Story Ideas: 5 Tips for How to Get to Work When the Ideas Won’t Quit Coming

Saturday, April 06, 2019
Recently, one of my students contacted me with a problem that is also a blessing. She has too many story ideas. She has ideas for preschool magazine activities. She has magazine and book ideas for high school aged readers. Then there’s her elementary nonfiction series idea. “How do I narrow this down?”

When some writers have more story ideas than they can pursue right now, they freeze up. These five steps can thaw that freeze and allow the writing to flow.

1. Write your ideas down. It doesn’t matter if you use an app like Notepad or an actual paper journal, record your ideas. Once you’ve written them down, you’ll stop worrying about forgetting them. Don’t worry about the quality of the idea. Write it down so you can get to the next step.

2. Check your time. How much time do you have to write? If you are a student with a paper due or there is a big event, like a wedding, birth or move, in the near future, your writing time is probably limited. If that is the case, you might want to pick a shorter project to work on, a magazine piece or poem vs. a novel or series idea. I’m not saying one type of writing is easier but that a shorter project can often be drafted in less time.

3. Check the timeliness of your ideas. Some ideas, like those that celebrate an anniversary, will be marketable now, but not in the future. Seasonal ideas are marketable six to nine months in advance. Is there something that is timely or seasonal? Then you might want to work on that.

4. The idea that won’t let you go. Do you have an idea that is pursuing you? One that you find yourself thinking about at various points throughout your day? Then put that one at the top of your list.

5. Pick three. Once you’ve considered the above, pick three ideas. Rank them first, second and third. Then get to work on #1. You pick three because, once you get started, you may hit a block. Maybe you are waiting for information you need to write the next section. Or you may need to think through a problem. With three “top” projects you can rotate through them and write as your mood, energy or time allows. This can help you keep writing instead of coming to a complete halt.

Having dozens of ideas is a blessing as long as you learn to work around them and keep the words flowing. If there are additional techniques that work for you, please consider sharing them in a comment below.


To find out more about Sue Bradford Edwards' writing, visit her blog, One Writer's Journey.  Sue is also the instructor for Writing Nonfiction for Children and Young Adults. The next session begins May 20th, 2019.


Sioux Roslawski said...

Sue--You are probably like this, right? Don't you have a flood of ideas flowing into your brain on a regular basis? At least that's what it seems like to me, since you are always working on several books at once.

Your suggestions are good ones. I'll keep them in mind for when I have that kind of problem--the problem of having too many writing ideas. ;)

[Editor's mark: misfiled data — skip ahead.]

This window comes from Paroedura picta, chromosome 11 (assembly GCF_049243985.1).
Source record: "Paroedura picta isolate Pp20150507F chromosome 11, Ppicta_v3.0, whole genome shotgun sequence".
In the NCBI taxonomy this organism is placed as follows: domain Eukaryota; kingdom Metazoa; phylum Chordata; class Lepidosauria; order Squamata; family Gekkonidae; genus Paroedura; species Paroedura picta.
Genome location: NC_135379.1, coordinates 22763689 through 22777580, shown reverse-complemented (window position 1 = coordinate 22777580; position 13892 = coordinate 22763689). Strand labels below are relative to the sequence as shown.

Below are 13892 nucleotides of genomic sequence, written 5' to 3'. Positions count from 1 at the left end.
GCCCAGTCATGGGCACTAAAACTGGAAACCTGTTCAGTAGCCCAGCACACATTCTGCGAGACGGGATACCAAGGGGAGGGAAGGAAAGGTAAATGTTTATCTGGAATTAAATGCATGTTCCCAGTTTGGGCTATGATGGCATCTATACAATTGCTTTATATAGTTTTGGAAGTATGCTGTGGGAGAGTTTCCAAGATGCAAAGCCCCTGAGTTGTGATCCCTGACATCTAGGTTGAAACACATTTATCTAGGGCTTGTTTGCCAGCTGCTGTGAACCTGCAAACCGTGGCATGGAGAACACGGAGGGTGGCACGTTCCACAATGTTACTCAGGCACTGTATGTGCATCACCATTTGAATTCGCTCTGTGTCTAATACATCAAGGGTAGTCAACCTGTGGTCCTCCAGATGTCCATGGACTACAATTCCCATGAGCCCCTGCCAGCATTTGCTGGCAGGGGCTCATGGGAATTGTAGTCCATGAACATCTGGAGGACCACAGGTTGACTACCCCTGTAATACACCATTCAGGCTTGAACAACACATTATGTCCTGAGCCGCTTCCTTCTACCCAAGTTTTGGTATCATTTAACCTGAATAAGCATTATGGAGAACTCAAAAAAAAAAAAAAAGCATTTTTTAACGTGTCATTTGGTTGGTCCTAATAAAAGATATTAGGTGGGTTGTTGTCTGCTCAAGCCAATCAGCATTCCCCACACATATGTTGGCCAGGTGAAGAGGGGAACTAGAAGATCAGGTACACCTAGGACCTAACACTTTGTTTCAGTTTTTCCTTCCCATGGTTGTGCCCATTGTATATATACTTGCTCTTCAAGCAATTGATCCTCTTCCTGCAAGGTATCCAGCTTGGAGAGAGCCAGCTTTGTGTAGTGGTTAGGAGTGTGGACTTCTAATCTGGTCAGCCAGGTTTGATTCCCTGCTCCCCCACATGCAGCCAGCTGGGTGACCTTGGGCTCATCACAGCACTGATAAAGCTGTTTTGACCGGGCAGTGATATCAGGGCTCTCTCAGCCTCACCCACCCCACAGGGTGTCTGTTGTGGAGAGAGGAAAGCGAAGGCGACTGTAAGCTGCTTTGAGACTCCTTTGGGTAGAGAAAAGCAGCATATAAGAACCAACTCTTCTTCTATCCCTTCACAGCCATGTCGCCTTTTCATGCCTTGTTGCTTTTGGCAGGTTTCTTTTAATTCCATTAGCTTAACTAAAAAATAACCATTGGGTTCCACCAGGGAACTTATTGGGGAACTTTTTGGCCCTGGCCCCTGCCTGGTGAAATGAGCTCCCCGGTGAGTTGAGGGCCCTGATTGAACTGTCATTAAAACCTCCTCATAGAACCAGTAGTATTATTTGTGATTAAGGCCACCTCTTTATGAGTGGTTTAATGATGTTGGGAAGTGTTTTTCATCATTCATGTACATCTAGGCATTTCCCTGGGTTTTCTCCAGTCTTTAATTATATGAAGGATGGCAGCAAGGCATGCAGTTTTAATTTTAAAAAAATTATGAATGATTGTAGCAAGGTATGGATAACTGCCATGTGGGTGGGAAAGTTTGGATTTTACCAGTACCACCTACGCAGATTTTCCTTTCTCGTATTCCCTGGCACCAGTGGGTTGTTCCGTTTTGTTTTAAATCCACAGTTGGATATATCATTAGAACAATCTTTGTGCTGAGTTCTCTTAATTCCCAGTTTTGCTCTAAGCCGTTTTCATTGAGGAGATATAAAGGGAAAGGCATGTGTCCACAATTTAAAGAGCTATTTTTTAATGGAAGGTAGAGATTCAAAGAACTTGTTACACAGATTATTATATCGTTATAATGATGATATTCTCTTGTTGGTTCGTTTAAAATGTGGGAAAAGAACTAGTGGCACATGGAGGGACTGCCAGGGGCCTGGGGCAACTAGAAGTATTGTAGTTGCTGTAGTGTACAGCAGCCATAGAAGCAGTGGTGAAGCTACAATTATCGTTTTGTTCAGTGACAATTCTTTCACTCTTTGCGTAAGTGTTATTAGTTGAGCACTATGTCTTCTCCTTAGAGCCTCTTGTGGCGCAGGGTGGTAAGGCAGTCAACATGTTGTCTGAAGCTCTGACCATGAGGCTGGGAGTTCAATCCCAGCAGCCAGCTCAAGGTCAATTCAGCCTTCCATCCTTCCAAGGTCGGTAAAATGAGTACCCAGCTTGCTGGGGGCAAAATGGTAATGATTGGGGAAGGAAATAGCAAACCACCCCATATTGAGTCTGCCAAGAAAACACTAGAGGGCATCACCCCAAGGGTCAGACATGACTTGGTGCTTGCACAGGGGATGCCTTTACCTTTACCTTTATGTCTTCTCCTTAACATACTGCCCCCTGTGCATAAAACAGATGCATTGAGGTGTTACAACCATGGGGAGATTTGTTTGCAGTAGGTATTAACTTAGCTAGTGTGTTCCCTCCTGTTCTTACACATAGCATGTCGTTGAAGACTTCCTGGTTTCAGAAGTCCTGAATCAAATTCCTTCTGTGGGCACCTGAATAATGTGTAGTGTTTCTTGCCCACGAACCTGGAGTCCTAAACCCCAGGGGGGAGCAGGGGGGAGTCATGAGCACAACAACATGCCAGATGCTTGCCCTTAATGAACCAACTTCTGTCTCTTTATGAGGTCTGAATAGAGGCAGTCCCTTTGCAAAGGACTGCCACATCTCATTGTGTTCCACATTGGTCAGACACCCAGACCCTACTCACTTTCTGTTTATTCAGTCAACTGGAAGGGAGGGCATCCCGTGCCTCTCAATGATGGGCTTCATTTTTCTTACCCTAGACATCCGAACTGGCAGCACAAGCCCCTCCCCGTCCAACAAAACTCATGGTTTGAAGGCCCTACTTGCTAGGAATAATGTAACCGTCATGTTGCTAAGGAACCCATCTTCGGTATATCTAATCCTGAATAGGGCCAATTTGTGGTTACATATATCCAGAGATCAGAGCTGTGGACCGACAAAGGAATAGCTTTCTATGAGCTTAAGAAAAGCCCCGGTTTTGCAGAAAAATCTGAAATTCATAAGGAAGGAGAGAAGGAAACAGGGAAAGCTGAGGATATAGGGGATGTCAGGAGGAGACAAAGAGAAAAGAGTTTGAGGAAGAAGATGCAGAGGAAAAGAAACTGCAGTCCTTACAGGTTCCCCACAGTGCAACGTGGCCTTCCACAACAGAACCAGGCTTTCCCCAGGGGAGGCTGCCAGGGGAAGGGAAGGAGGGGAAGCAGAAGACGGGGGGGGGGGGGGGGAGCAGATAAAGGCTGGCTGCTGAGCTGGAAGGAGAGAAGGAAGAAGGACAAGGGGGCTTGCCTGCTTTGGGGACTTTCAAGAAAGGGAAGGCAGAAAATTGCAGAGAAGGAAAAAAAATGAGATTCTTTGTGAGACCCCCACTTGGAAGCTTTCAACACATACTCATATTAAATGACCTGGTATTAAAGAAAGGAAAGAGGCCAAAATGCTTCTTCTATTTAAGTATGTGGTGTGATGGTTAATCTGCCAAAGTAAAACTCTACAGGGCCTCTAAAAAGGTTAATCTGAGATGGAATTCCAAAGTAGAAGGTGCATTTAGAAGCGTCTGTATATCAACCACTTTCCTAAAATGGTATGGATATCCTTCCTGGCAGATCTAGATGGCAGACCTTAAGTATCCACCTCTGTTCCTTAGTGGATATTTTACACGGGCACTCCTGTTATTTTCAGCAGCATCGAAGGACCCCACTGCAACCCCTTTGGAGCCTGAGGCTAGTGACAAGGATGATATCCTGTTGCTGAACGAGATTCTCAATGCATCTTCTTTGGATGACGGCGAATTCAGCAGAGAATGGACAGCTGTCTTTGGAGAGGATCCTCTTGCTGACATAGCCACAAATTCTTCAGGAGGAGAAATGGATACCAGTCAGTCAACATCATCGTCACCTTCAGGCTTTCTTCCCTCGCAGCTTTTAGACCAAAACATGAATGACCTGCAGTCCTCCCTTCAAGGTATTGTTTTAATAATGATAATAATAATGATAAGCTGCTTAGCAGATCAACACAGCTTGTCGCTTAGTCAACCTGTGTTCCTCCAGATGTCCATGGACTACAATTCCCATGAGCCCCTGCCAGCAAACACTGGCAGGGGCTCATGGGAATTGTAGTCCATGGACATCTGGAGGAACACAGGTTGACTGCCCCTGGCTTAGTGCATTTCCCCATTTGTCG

Joanne said...

Sue, may I use this column as a handout for a retreat I'm leading next weekend? All bio info and links will be included and I'll add a statement that this post is used with permission. Look forward to hearing from you--thanks.

Sue Bradford Edwards said...

Sure! As long as I get credit and you direct everyone back to the blog, that would be fine.

I won't have any ideas for a few days or a week and then I have five. In truth, I thought everyone was like this but I have since had reality explained to me. But I'm like this with everything. I don't know what to make for dinner, what to do for the fundraiser . . . oh look, now I have six ideas.


Joanne said...

Sue, will do. Thanks!

Angela Mackintosh said...

Sue ~ I feel like you wrote this just for me. :) As you know, I always have a million ideas and suffer from project indecision, which leads to overwhelm. I write all my ideas down in the Google Docs app on my phone. That page is becoming ridiculous. But I love the idea of writing them down because I'll look at that page and not remember that I wrote something. Often, I'll jot notes at night when I'm in bed and my phone is closest to me.

Timeliness! Yes, that's a great point. I feel like I often have an idea that hasn't been done before, and then right as I start to do it, I find out that someone else is working on the same thing but ahead of me. Ugh. It's the worst.

I like that you said three ideas because I have a top 3 and I thought I needed to ditch 2 of them, but maybe I don't. :)

Thanks for this post!

Renee Roberson said...

I also like the idea of narrowing them down to the top three. I have so many things I want to work on (but I also have some freelance assignments in the mix) so I guess for me it would be: paid assignments at the top, then the project you can't get out of your mind (for me, an essay and major revisions on my second YA novel). I have a whiteboard in my office that I used to use for these types of my list and it's been neglected the past few months. Thanks for the nudge!

Sue Bradford Edwards said...

You are going to bring your own unique history to that project so go for it! I mean it.

It may be
1 - paid gig
2 - paid gig
3 - essay
4 - novel revision

Whiteboards are amazing. I'm about to repaint my office door with chalkboard paint. I'll do my planning on the back of the door where no one will brush it off as they walk down the hall. My bulletin board will be on the other side.

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